This Week in Foodservice

jStieglerJerry StieglerThis Week in Foodservice provides a high-level summary of the economic data, financial news, menu updates and numerous other statistical packages and developments that impact foodservice operators, consultants, dealers, manufacturers, reps and service agents. In his weekly blog, Jerry Stiegler aggregates key industry data through his infamous Green Sheet and provides some brief analysis that will help foodservice professionals navigate the information. Jerry is a long-time member of the foodservice industry, whose experience includes working for Restaurants & Institutions magazine and FE&S.

This Week in Foodservice: BWW’s Taco Chain Expansion; Effects of Minimum Wage Examined, YUM China on its Own and More

Stories worth a second look: Boston Globe columnist takes a look at effects of minimum wage; the foodservice industry added over 9,000 employees in October; Buffalo Wild Wings has major expansion plans for its taco chain; YUM’s China operation is officially a separate company; and the NFL’s declining TV ratings are getting the blame for soft sales at some chains. Plus, we have the latest comp store sales for over a dozen chains.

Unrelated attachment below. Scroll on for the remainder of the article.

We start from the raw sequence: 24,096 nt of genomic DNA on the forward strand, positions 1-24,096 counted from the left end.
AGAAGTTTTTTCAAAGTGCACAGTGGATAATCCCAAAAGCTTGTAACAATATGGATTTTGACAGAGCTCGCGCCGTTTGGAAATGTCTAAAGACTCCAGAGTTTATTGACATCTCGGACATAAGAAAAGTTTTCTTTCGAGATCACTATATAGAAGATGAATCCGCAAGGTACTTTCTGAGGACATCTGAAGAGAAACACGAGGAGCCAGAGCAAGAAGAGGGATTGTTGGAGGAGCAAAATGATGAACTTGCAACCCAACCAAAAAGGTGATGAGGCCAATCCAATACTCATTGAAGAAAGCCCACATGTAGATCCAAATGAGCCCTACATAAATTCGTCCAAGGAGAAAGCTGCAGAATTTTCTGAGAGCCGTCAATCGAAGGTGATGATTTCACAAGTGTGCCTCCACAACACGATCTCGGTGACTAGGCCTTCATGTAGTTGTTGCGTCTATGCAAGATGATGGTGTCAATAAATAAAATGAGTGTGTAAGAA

This Week in Foodservice: Amazon to Expand with Curbside Grocery Pickup; September Sales Show Confidence; and Noise Drowns out Food Taste

News worthy of a second take:Restaurant sales continued to roll on in September according to the Commerce Department. Knapp-Track continues to show weak sales at casual dining chains. Amazon is going the brick-and-mortar route with the internet giant announcing they are moving into the c-store business and opening drive-in locations for the pickup of groceries ordered online. A study shows that noise can make food taste bad.

This Week in Foodservice: Restaurants a Bright Spot in Declining August Sales, Higher Menu Prices Slowing Lunch Traffic, Consumer Shift Toward Smaller Chains

Weekly news that’s worth another look: While retail sales declined in August, restaurants were a bright spot; The NPD Group says higher menu prices are a factor in slowing lunch traffic; the spread between grocery store prices and foodservice prices continues; consumers may be shifting from major chains to smaller chains and independents.